The first iteration of Australia's Consumer Data Right (CDR) is live from 1 July 2019. But with submissions only closing recently for the governing rules and standards, and legislation stranded in Parliament, the mandate will only apply to the banks' own product data for now.
The Australian Competition and Consumer Commission (ACCC) was tasked with implementing the CDR, which has been touted as allowing individuals to "own" their data by granting them open access to their banking, energy, phone, and internet transactions, as well as the right to control who can have it and who can use it.
The first sector to which the CDR will apply is finance, through an open banking regime.
The banks have been preparing for the looming mandate, with Westpac CEO Brian Hartzer for example predicting the initial financial damage due to open banking to be around AU$200 million to his organisation. National Australia Bank (NAB), meanwhile, told ZDNet in December that it was pretty well-placed to handle open banking with the internal data strategy and cloud-first strategy it is currently in the process of implementing.
The big four banks were initially asked to have consumer data available by 1 July, but that deadline has now been pushed to 1 February 2020.
As of today, the four banks will need to have access to generic product data for credit and debit cards, deposit accounts, and transaction accounts made available via an application programming interface (API).
This will allow product data from ANZ, the Commonwealth Bank, NAB, and Westpac to be easily compared.
"The pilot program will lay initial foundations to test the performance, reliability and security of the system before any personal consumer data is shared. It will also give software developers and fintechs a network of financial institution's data to build and improve financial services," Westpac chief data and strategy officer Jamie Twiss said.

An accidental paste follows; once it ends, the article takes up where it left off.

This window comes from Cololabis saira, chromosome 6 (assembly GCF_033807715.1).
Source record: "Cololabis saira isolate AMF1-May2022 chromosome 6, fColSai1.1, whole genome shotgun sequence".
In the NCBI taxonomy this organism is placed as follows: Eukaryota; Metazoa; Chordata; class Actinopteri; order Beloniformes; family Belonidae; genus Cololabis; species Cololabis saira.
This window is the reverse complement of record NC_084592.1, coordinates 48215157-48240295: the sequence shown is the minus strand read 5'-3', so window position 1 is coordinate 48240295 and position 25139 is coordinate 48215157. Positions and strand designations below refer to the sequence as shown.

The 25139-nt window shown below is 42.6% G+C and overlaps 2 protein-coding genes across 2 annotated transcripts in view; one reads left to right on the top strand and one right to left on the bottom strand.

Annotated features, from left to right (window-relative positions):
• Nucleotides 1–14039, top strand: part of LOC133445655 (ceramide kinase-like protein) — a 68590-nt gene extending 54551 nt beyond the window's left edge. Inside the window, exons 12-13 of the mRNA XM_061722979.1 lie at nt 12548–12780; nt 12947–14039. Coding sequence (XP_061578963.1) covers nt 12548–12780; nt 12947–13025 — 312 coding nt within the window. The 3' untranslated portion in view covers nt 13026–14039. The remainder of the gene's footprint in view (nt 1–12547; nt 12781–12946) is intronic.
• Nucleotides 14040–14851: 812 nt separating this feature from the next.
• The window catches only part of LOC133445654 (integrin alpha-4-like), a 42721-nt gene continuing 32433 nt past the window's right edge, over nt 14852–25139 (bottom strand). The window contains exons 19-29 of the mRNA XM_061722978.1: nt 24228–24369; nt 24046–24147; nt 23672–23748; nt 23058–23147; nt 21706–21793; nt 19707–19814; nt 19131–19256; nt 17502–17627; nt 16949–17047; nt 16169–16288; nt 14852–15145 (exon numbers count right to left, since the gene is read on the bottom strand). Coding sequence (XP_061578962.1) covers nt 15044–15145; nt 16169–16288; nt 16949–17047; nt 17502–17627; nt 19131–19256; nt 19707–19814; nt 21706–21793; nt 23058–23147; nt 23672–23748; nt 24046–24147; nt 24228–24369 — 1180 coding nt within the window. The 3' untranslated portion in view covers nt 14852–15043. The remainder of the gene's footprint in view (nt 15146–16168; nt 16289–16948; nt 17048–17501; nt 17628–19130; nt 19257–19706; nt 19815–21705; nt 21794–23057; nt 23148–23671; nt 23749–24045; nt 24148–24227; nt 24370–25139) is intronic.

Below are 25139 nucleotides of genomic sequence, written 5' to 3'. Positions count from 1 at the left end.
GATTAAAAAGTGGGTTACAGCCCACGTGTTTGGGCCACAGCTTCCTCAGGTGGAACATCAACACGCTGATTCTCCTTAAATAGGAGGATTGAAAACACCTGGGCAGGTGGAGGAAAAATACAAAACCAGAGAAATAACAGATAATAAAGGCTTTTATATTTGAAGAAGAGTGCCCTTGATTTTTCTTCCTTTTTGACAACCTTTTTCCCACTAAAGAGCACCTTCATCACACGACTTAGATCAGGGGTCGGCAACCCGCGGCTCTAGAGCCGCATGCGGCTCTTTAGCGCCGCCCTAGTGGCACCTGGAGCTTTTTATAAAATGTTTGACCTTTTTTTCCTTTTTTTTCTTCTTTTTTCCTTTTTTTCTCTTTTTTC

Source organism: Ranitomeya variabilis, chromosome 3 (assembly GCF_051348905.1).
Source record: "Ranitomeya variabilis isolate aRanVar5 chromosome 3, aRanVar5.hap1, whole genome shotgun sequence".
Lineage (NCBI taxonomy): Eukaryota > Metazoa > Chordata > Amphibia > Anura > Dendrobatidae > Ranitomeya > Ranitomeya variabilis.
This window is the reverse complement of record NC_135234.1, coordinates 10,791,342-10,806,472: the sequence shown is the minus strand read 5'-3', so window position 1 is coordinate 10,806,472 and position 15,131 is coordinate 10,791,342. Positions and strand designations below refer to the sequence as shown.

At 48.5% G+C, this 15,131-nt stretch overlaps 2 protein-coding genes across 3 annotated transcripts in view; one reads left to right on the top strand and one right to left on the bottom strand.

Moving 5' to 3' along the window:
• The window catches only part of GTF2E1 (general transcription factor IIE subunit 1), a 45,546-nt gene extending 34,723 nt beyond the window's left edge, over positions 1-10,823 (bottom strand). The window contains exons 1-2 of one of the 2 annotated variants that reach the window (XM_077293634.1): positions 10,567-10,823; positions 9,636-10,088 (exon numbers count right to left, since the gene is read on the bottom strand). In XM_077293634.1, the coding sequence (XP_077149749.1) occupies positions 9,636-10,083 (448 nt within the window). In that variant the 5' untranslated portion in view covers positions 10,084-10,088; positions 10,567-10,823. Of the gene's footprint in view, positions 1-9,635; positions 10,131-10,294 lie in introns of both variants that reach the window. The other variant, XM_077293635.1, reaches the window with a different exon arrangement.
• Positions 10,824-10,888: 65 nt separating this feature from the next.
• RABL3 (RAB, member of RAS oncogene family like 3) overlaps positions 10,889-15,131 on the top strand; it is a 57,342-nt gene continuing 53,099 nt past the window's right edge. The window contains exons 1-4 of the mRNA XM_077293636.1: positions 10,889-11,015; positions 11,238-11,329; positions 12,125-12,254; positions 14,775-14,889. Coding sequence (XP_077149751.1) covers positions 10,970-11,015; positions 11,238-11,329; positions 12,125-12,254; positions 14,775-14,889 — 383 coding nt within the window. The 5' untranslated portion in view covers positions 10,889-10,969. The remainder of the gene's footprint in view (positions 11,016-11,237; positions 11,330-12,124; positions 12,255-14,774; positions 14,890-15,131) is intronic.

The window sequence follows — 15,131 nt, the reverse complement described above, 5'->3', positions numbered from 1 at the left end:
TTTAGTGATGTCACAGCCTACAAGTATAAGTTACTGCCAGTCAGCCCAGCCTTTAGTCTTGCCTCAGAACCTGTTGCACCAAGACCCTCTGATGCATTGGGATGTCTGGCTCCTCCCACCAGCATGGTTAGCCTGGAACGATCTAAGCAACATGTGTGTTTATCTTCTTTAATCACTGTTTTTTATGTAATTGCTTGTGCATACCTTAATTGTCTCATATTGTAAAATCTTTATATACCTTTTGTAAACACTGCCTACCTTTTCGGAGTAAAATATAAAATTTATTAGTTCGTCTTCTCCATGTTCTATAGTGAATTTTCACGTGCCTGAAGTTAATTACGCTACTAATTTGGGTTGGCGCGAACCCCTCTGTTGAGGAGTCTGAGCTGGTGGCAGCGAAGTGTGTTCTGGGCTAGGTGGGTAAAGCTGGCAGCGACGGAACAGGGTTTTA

See also: Big four banks passing the buck on open data regulation
In November 2017, following a handful of Senate Economics Committee probes of the big four banks in Australia, the CDR was officially announced.
Fast forward to 29 March 2019 and the ACCC published draft rules that would guide the implementation of the CDR. Only a few months prior, the ACCC was unsure how banks could provide consumers with their data, but took a red marker to the calendar to say ANZ, CBA, NAB, and Westpac needed to make consumer data available on credit and debit card, deposit, and transaction accounts, at minimum, by the start of the 2020 financial year.
The rules also said all remaining banking institutions were to be ready to implement the open banking tranches around 12 months after the major banks.
While working on what open banking would look like, the ACCC decided to announce in February that energy data would join the CDR mandate in early 2020.
The draft rules were shaped around the ones for banking, and they weren't received with enthusiasm.
The Australian Privacy Foundation (APF) in March said the CDR privacy safeguards were not sufficient, and that the government has "severely" underestimated the need for more thought across the entire legislative change.